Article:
Serena Williams’ Catsuit and #BlackMommaMagic: Speaking Back through Fashion

Serena Williams in black catsuit

When I saw the headline about a ban on Serena Williams’ catsuit, I did a double take: was someone doing a flashback piece? In fact, no. This was current news looping back on an old theme: Serena and the catsuit. Back at the 2002 U.S. Open, Serena Williams wore a tight-fitting black outfit to which she and the press referred as a catsuit. After this incident, Jaime Schultz analyzed the media coverage of Williams’ catsuit to demonstrate how the media relied upon racist stereotypes in discussing her outfit and physique. In 2018, we once again find the tennis world stirring up a fuss over a catsuit, with similarly troubling implications. Is this history repeating, or are there some important differences to note between the 2002 and 2018 Great Catsuit Moment?

Both times, Serena is exceptional, powerful, and a brilliant embodiment of #BlackGirlMagic. But in 2018, Serena is also #BlackMommaMagic. After having a child and undergoing life-threatening complications in the context of a medical system where Black women are more likely to die in childbirth than any other demographic, Serena asserts her presence, ready to win the French Open. While I’m never one to say that any mother ever needs to get their pre-baby body back (that’s some mysogynistic bullshit), I will say this: damn, she looks good.

Unfortunately, not everyone seems to appreciate Serena’s accomplishments. Instead, we see the consistent message from the tennis establishment that Williams’ body does not belong. In 2002, it was because her body was too powerful, too large, too shapely…too black. In 2018, the story is the same, but with a vicious twist. Now, she is wearing the catsuit not just because it makes her look like a badass Wakanda warrior, but also because the outfit is a compression suit designed to help prevent her from getting life-threatening blood clots, a lingering risk from a postpartum hematoma.

Officials running the French Open demonstrated no appreciation for her sartorial acumen, nor did they exhibit any compassion for her medical condition. Instead, shortly after her winning performance, they changed their dress code to explicitly forbid attire similar to Williams’ catsuit. In his announcement, French Tennis Federation president Bernard Giudicelli said, “One must respect the game and the place.” This signifies a devaluation not just of black womanhood, but more specifically black motherhood. By denying her the ability to wear clothing designed to preserve her health, the French Open aligns itself with the many other institutions that have actively worked against the reproductive health of Black women.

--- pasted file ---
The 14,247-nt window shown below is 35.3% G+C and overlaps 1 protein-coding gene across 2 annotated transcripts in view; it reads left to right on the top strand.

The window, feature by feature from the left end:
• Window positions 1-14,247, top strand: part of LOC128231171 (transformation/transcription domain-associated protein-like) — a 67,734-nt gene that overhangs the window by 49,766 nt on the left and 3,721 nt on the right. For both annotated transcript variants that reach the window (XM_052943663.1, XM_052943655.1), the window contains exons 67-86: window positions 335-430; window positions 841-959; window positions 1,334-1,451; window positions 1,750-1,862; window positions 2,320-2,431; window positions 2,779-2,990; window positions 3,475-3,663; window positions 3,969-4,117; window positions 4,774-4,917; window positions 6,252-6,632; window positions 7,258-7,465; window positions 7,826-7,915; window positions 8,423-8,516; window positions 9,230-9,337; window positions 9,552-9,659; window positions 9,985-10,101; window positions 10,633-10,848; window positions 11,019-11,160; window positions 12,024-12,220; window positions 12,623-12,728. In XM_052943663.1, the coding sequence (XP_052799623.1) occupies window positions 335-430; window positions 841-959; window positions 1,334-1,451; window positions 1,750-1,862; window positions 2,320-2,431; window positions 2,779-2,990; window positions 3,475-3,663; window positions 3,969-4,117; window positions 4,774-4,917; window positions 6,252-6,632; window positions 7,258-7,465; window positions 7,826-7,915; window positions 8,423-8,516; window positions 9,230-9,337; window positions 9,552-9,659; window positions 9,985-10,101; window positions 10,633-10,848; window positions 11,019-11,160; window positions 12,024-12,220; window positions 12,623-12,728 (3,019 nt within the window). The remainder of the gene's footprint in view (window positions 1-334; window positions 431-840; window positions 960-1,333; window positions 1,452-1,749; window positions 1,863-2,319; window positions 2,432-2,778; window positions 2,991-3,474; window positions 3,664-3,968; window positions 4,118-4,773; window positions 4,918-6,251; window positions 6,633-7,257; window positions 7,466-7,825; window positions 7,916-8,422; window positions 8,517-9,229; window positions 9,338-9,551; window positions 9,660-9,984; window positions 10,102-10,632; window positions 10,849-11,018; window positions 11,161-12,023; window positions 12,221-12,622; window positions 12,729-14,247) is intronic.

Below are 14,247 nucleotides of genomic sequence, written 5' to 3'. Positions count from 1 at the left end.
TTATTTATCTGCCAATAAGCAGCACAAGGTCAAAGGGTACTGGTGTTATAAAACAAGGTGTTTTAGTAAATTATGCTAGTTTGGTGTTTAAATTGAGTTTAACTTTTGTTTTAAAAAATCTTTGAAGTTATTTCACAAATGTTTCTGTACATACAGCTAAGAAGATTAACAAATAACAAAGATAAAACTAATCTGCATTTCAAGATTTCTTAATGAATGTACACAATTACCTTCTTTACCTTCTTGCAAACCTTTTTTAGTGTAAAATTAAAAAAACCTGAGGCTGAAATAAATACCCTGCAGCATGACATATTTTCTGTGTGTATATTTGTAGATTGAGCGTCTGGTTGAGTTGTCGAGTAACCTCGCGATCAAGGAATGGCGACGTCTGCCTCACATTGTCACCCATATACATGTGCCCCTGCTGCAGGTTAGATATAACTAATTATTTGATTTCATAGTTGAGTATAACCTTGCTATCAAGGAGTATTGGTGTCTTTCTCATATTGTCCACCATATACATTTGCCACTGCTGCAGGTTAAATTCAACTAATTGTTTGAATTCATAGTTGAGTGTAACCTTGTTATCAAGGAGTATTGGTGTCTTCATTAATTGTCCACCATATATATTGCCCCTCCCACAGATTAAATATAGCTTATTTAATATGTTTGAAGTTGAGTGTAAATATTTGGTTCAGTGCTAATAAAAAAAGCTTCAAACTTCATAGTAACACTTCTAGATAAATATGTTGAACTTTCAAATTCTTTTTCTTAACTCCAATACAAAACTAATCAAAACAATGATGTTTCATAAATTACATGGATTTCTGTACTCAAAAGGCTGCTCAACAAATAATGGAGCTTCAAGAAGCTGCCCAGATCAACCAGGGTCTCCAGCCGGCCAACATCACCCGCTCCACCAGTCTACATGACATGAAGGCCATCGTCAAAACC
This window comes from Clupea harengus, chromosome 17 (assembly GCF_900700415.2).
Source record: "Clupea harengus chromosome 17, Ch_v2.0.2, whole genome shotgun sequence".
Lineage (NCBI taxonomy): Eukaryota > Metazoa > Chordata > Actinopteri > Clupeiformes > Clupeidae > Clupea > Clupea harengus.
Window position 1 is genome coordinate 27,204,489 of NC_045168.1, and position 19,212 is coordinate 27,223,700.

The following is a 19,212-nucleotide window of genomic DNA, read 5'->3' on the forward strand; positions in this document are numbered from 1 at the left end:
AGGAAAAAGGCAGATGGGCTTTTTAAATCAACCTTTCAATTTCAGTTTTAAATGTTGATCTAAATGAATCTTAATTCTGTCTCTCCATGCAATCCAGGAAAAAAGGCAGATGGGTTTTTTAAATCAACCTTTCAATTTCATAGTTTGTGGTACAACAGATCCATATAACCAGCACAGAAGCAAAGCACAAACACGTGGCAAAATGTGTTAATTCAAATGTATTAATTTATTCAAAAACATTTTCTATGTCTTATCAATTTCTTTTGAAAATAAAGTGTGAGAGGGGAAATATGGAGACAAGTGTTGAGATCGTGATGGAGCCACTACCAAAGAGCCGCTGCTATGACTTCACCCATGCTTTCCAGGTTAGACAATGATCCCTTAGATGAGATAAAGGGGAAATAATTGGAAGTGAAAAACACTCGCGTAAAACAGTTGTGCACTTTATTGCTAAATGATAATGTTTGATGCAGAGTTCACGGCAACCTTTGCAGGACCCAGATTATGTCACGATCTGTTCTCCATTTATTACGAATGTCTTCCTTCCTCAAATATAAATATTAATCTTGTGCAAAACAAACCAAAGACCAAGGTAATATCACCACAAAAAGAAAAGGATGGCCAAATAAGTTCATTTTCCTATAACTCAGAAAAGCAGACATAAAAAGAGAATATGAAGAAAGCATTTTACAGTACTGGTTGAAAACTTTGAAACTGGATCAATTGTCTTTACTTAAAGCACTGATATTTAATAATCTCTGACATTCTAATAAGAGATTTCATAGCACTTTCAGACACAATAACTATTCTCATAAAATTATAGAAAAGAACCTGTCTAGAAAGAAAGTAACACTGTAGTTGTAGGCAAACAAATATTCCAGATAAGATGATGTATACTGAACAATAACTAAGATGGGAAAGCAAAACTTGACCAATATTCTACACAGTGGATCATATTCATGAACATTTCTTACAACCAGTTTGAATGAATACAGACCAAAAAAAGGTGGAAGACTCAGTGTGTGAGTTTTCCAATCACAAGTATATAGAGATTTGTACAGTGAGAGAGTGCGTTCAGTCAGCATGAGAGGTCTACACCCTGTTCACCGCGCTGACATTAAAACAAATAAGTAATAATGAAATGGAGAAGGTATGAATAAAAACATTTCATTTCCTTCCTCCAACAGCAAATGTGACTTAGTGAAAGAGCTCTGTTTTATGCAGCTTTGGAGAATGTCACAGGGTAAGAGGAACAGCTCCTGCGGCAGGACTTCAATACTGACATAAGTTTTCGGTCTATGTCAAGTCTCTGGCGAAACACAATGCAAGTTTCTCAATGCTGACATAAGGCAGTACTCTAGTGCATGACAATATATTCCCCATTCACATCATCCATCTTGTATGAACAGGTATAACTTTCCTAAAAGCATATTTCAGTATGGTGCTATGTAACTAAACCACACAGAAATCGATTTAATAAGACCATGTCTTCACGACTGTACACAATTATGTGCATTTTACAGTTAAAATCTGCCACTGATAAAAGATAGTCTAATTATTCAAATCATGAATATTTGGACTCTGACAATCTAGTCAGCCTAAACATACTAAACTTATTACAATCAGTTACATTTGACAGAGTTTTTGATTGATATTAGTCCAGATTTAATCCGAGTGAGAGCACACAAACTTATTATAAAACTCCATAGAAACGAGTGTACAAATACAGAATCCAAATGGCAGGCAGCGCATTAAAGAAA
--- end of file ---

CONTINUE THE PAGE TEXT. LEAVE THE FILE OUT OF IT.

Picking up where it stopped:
Ever since they picked up a racket, establishment tennis has been telling the Williams sisters that they do not belong. Throughout, Serena and Venus have found creative and powerful ways to demand their inclusion, most often through their skills with a racket, but also through fashion. Rather than acquiescing to the dominant aesthetics of tennis, the sisters have asserted their own fashion sensibility on and off the court. From beaded braids in their early years to skin-colored shorts, Venus and Serena adopt a style that challenges the elite country club look. An entire book could be written analyzing how the Williams sisters have used fashion to refute and reappropriate the racism and sexism thrown at them in every match. Their wardrobes actively make space for their Black bodies in a sport that continually seeks to shut them out. Their choice of dress speaks in ways that their words cannot. The Williams sisters brilliantly translate their love of fashion (Serena even has her own fashion line) into a mode of expression to say the things that world will not let them speak out loud.

Why a “Catsuit”?

Calling a garment a catsuit evokes the slinky, sexy, dark, and agile. It can elicit desire, but without promising to fulfill. The woman in the catsuit is no demure maiden. No, the catsuit-clad body is more akin to the dominatrix. She knows what she wants, controls the situation, and will not put up with any of your shit. She is in charge.

And so is Serena, particularly on the court. She will play for your amusement and her pleasure, but her satisfaction comes first. She takes the rules of the game and stretches and bends them until they can accommodate her form and power. She plays the game in ways that undo her opponents. Her mode of play and dress do more than just win games. They also challenge the white supremacy of tennis.

Yet the catsuit also risks reinforcing troubling tropes about black womanhood. Too often, black women are imagined as hyper-sexualized, animalistic beings. This rhetoric has justified the terrible systematic violence done to Black women and Black families. It has justified rape, abuse, the separation of children from their families, forced sterilization, and the denial of meaningful systems of support that make life livable.